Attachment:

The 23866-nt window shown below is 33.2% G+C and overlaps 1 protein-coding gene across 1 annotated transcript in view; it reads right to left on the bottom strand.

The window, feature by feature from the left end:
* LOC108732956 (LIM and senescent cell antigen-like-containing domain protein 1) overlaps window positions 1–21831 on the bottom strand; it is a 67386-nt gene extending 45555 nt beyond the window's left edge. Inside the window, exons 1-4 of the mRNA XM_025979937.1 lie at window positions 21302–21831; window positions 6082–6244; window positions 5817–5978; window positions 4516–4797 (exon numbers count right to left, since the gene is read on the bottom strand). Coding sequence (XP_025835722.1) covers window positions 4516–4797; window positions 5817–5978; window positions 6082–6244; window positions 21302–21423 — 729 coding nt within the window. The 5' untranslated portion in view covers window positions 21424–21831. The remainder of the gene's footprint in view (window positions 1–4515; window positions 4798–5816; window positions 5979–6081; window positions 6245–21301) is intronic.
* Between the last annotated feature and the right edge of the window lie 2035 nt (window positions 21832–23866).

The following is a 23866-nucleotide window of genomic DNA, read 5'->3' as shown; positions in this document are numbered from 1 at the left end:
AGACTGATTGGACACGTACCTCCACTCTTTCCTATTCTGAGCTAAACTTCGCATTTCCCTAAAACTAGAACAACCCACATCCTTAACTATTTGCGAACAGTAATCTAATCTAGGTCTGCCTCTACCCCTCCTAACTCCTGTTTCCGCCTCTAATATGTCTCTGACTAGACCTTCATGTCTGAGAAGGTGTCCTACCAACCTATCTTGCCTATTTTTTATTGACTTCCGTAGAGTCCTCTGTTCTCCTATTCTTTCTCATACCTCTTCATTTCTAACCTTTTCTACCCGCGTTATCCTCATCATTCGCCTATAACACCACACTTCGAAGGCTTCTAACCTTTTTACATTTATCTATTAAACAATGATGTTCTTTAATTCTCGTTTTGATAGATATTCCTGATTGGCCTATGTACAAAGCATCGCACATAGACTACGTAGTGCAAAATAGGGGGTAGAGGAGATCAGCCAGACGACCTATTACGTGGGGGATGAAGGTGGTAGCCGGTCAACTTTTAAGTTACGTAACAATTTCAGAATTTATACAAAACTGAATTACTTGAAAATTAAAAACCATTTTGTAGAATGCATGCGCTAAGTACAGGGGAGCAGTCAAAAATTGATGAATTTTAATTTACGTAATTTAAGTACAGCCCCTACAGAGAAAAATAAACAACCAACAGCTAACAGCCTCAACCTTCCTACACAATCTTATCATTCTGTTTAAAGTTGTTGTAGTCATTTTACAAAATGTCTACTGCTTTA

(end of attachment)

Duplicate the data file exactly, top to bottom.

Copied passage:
The 23866-nt window shown below is 33.2% G+C and overlaps 1 protein-coding gene across 1 annotated transcript in view; it reads right to left on the bottom strand.

The window, feature by feature from the left end:
* LOC108732956 (LIM and senescent cell antigen-like-containing domain protein 1) overlaps window positions 1–21831 on the bottom strand; it is a 67386-nt gene extending 45555 nt beyond the window's left edge. Inside the window, exons 1-4 of the mRNA XM_025979937.1 lie at window positions 21302–21831; window positions 6082–6244; window positions 5817–5978; window positions 4516–4797 (exon numbers count right to left, since the gene is read on the bottom strand). Coding sequence (XP_025835722.1) covers window positions 4516–4797; window positions 5817–5978; window positions 6082–6244; window positions 21302–21423 — 729 coding nt within the window. The 5' untranslated portion in view covers window positions 21424–21831. The remainder of the gene's footprint in view (window positions 1–4515; window positions 4798–5816; window positions 5979–6081; window positions 6245–21301) is intronic.
* Between the last annotated feature and the right edge of the window lie 2035 nt (window positions 21832–23866).

The following is a 23866-nucleotide window of genomic DNA, read 5'->3' as shown; positions in this document are numbered from 1 at the left end:
AGACTGATTGGACACGTACCTCCACTCTTTCCTATTCTGAGCTAAACTTCGCATTTCCCTAAAACTAGAACAACCCACATCCTTAACTATTTGCGAACAGTAATCTAATCTAGGTCTGCCTCTACCCCTCCTAACTCCTGTTTCCGCCTCTAATATGTCTCTGACTAGACCTTCATGTCTGAGAAGGTGTCCTACCAACCTATCTTGCCTATTTTTTATTGACTTCCGTAGAGTCCTCTGTTCTCCTATTCTTTCTCATACCTCTTCATTTCTAACCTTTTCTACCCGCGTTATCCTCATCATTCGCCTATAACACCACACTTCGAAGGCTTCTAACCTTTTTACATTTATCTATTAAACAATGATGTTCTTTAATTCTCGTTTTGATAGATATTCCTGATTGGCCTATGTACAAAGCATCGCACATAGACTACGTAGTGCAAAATAGGGGGTAGAGGAGATCAGCCAGACGACCTATTACGTGGGGGATGAAGGTGGTAGCCGGTCAACTTTTAAGTTACGTAACAATTTCAGAATTTATACAAAACTGAATTACTTGAAAATTAAAAACCATTTTGTAGAATGCATGCGCTAAGTACAGGGGAGCAGTCAAAAATTGATGAATTTTAATTTACGTAATTTAAGTACAGCCCCTACAGAGAAAAATAAACAACCAACAGCTAACAGCCTCAACCTTCCTACACAATCTTATCATTCTGTTTAAAGTTGTTGTAGTCATTTTACAAAATGTCTACTGCTTTA